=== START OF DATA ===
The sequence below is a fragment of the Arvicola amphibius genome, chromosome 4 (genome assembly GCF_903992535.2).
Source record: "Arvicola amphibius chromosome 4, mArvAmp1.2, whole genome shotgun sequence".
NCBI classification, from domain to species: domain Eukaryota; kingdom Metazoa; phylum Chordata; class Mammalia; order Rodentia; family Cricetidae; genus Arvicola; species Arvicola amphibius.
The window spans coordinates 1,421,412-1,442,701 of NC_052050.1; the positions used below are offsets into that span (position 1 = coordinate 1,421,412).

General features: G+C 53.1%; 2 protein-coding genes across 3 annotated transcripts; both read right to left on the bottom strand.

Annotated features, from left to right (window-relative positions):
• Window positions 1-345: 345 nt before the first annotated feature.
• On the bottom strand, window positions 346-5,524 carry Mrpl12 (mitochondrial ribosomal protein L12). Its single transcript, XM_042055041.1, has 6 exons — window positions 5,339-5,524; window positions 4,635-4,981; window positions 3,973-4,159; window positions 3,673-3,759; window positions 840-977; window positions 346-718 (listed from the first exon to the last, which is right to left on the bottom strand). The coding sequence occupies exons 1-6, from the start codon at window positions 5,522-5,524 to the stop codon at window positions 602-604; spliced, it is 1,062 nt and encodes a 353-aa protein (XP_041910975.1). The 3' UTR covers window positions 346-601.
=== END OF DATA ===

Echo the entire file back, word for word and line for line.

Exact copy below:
The sequence below is a fragment of the Arvicola amphibius genome, chromosome 4 (genome assembly GCF_903992535.2).
Source record: "Arvicola amphibius chromosome 4, mArvAmp1.2, whole genome shotgun sequence".
NCBI classification, from domain to species: domain Eukaryota; kingdom Metazoa; phylum Chordata; class Mammalia; order Rodentia; family Cricetidae; genus Arvicola; species Arvicola amphibius.
The window spans coordinates 1,421,412-1,442,701 of NC_052050.1; the positions used below are offsets into that span (position 1 = coordinate 1,421,412).

General features: G+C 53.1%; 2 protein-coding genes across 3 annotated transcripts; both read right to left on the bottom strand.

Annotated features, from left to right (window-relative positions):
• Window positions 1-345: 345 nt before the first annotated feature.
• On the bottom strand, window positions 346-5,524 carry Mrpl12 (mitochondrial ribosomal protein L12). Its single transcript, XM_042055041.1, has 6 exons — window positions 5,339-5,524; window positions 4,635-4,981; window positions 3,973-4,159; window positions 3,673-3,759; window positions 840-977; window positions 346-718 (listed from the first exon to the last, which is right to left on the bottom strand). The coding sequence occupies exons 1-6, from the start codon at window positions 5,522-5,524 to the stop codon at window positions 602-604; spliced, it is 1,062 nt and encodes a 353-aa protein (XP_041910975.1). The 3' UTR covers window positions 346-601.